Wayne Nicholson and Andrew Schuerger investigate the possibility for microbes to survive on the surface of Mars. Credit: University of Florida

Microbes Survive a Mixed Bag of Mars ‘Biocidals’

Posted: 02/11/13
Author: Charles Q. Choi, Astrobiology Magazine Contributor

Summary: For the first time, scientists find that microbes from Earth can survive and grow even in the mix of drastically low pressure, freezing temperatures and oxygen-starved conditions seen on Mars.

For the first time, scientists find that microbes from Earth can survive and grow even in the mix of drastically low pressure, freezing temperatures and oxygen-starved conditions seen on Mars.

In recent years, scientists have discovered many life forms on Earth capable of surviving extremes of heat, cold, radiation, dryness, acidity and numerous other trying conditions. These “extremophiles” raise the possibility that alien life might dwell in similarly harsh environments on distant worlds.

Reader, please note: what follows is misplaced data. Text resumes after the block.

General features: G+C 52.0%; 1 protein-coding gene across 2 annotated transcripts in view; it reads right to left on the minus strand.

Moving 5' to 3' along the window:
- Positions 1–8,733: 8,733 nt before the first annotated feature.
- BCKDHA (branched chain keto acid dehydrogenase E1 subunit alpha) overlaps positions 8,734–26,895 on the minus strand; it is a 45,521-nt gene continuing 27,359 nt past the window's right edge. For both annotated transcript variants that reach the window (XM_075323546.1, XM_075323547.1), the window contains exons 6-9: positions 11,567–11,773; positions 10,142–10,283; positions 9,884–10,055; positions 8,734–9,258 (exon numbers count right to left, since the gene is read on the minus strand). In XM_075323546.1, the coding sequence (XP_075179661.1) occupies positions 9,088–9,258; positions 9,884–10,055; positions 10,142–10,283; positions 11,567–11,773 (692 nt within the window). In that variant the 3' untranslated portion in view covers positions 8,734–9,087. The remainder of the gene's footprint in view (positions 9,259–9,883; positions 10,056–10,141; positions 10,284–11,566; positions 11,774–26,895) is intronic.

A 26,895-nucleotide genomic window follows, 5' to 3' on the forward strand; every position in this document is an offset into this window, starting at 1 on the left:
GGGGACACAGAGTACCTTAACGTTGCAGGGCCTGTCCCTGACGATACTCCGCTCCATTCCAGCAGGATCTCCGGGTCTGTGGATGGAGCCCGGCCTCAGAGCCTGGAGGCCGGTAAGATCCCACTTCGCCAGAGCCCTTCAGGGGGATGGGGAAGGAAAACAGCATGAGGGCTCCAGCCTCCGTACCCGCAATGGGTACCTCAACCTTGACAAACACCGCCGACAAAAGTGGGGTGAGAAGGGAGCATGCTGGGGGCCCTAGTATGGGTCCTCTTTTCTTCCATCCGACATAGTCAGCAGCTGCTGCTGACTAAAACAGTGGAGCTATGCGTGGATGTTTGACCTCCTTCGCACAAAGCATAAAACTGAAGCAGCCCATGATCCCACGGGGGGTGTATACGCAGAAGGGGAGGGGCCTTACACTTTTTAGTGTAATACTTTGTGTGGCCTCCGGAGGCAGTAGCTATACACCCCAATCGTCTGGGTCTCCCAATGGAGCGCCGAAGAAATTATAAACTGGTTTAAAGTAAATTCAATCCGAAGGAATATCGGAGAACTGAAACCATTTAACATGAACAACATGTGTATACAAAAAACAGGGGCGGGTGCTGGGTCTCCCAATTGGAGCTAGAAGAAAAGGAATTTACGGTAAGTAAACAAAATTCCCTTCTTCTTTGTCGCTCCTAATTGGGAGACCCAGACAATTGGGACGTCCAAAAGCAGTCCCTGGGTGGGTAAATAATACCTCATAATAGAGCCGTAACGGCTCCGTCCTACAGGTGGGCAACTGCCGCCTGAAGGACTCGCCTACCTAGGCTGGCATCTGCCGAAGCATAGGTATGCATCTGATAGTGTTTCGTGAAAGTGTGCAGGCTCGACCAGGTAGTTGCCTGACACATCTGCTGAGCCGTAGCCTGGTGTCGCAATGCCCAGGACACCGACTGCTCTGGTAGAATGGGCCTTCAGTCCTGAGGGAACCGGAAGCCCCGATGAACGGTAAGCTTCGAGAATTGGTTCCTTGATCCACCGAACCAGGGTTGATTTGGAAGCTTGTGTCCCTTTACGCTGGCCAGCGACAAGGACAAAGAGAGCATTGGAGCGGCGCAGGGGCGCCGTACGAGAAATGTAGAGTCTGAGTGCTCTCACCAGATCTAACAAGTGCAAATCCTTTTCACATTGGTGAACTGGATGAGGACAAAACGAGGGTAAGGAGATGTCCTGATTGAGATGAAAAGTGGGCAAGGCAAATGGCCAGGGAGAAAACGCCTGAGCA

However, until now, the lowest atmospheric pressure that researchers could grow bacteria in was just 25 millibars. Although that is a little more than 2 percent of the average 1,013-millibar atmospheric pressure seen at sea level on Earth, it still is nearly four times greater than the 7-millibar global average surface pressure of Mars.

To test the extremes to which life on Earth may prosper, microbiologists Wayne Nicholson and Andrew Schuerger at the University of Florida and their colleagues analyzed microbes found in four samples of permafrost soil collected from northeastern Siberia by the Soil Cryology Laboratory in Russia. The lab has collected permafrost on annual drilling expeditions via helicopter or boat to the Arctic and Antarctic for the past 30 years or so.

Read more: Microbes Survive a Mixed Bag of Mars ‘Biocidals’ — Astrobiology Magazine.

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